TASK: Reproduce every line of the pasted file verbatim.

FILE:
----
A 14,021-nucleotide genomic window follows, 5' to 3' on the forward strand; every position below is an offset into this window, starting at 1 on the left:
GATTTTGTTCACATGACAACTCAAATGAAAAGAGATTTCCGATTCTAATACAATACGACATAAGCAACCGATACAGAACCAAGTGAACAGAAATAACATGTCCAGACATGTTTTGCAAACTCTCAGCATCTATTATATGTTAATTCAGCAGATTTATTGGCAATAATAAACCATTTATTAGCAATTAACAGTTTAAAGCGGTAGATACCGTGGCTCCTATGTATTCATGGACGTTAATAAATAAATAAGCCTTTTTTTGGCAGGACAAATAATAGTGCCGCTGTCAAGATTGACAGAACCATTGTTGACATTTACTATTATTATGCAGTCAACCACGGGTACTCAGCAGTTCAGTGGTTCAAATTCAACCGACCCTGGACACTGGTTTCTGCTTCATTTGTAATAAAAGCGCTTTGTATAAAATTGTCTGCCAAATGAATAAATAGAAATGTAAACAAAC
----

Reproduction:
A 14,021-nucleotide genomic window follows, 5' to 3' on the forward strand; every position below is an offset into this window, starting at 1 on the left:
GATTTTGTTCACATGACAACTCAAATGAAAAGAGATTTCCGATTCTAATACAATACGACATAAGCAACCGATACAGAACCAAGTGAACAGAAATAACATGTCCAGACATGTTTTGCAAACTCTCAGCATCTATTATATGTTAATTCAGCAGATTTATTGGCAATAATAAACCATTTATTAGCAATTAACAGTTTAAAGCGGTAGATACCGTGGCTCCTATGTATTCATGGACGTTAATAAATAAATAAGCCTTTTTTTGGCAGGACAAATAATAGTGCCGCTGTCAAGATTGACAGAACCATTGTTGACATTTACTATTATTATGCAGTCAACCACGGGTACTCAGCAGTTCAGTGGTTCAAATTCAACCGACCCTGGACACTGGTTTCTGCTTCATTTGTAATAAAAGCGCTTTGTATAAAATTGTCTGCCAAATGAATAAATAGAAATGTAAACAAAC